November 20, 2017

Outbreak at Fager’s Island Shell Shocked Oyster Festival in Maryland

According to news reports, officials at the Maryland Department of Public Health are investigating a “stomach flu” outbreak among people who attended the “Shell Shocked” beer and oyster festival on November 4, 2017. That event was held at Fager’s Island Restaurant in Ocean City, Maryland.

Raw Oysters with Lemon

The state health department is working with the Worcester County Health Department on this outbreak. There is no information posted about these illnesses on either government website. According to the Baltimore Sun, the restaurant was allowed to hold a similar event on November 11, 2017.

At least 145 people were sickened in this outbreak. What is commonly known as the “stomach flu” is almost always food poisoning. No one has been sick enough to need hospitalization. No deaths are linked to this outbreak. We don’t know what may have caused this outbreak, but this event is a good reminder about how raw shellfish can cause illness and who should avoid these types of foods.

In the past, raw oysters have been linked to several types of food poisoning outbreaks. The most common illness associated with this food is norovirus. That illness has symptoms of diarrhea, vomiting, and stomach pain. Symptoms appear quite quickly, and usually only last a day or two. Most people recover without medical treatment, but some people can get dehydrated with this type of illness.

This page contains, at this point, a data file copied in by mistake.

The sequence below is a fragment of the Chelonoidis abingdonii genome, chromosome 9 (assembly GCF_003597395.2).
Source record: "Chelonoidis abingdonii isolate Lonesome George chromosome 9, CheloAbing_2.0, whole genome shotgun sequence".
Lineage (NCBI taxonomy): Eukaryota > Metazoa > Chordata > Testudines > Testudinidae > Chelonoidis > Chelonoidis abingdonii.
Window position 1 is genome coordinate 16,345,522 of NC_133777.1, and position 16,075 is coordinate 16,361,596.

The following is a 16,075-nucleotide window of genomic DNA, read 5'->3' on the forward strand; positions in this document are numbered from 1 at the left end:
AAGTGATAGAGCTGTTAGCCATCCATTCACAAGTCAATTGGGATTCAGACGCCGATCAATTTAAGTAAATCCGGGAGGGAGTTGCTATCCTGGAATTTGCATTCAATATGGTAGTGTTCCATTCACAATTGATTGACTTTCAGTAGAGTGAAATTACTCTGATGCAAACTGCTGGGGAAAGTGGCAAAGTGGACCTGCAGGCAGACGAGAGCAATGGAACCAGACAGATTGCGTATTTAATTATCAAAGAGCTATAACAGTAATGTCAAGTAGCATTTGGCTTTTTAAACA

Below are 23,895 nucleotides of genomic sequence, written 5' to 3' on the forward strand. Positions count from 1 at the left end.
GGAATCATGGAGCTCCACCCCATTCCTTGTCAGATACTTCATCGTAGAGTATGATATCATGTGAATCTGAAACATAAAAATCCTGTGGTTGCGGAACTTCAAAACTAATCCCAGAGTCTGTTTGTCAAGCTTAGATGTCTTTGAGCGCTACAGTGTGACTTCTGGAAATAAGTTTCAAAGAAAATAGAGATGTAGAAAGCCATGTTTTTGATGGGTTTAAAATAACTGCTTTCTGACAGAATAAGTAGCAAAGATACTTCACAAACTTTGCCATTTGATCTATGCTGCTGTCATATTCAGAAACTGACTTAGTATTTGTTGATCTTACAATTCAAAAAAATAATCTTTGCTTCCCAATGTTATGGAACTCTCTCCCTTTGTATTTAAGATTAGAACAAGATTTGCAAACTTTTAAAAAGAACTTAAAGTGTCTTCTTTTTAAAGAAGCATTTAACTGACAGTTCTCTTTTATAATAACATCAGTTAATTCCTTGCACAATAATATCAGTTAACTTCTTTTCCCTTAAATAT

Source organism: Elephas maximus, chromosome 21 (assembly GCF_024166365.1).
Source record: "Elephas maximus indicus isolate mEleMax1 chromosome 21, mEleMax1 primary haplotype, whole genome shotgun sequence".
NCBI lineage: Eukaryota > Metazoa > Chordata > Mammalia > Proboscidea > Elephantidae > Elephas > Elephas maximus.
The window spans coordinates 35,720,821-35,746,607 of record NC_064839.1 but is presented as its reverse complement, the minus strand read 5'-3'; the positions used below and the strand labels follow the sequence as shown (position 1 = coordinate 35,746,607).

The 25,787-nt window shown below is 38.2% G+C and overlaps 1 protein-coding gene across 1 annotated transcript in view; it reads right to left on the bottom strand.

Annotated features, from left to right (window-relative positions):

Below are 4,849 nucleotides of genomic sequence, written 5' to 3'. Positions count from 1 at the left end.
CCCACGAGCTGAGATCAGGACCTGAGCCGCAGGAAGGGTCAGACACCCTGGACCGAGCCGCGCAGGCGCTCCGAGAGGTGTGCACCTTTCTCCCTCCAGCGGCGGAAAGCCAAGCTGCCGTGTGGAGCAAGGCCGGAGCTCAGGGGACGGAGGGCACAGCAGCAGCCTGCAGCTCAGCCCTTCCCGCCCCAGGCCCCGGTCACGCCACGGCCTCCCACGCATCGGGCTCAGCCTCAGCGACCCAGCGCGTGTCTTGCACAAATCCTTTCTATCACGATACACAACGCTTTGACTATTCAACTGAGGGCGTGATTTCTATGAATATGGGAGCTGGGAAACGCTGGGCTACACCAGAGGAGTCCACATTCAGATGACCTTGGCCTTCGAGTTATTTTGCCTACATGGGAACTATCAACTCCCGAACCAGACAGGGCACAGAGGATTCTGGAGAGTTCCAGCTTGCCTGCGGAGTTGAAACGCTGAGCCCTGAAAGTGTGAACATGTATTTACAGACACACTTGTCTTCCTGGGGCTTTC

In 2014, a Campylobacter outbreak was linked to recalled oysters in Oregon. That outbreak sickened three people. Symptoms of a Campylobacter infection include diarrhea, headache, body aches, cramping, abdominal pain, and fever. This illness usually lasts for one week, and some people, especially those in high risk groups, can become seriously sick.

Oysters can also be contaminated with Vibrio vulnificus. A Virbrio outbreak associated with raw oysters and clams sickened at least 104 in 13 states in 2013. Symptoms of this illness include diarrhea, abdominal cramps, nausea, vomiting, fever, and chills. that bacteria live in marine waters and their numbers increase in the summer months. Campylobacter and Vibrio infections are usually more serious than norovirus infections.

People in high risk groups should avoid eating raw or undercooked shellfish. Those groups include the very young, the elderly, pregnant women, people with chronic diseases such as diabetes, and those with compromised immune systems.

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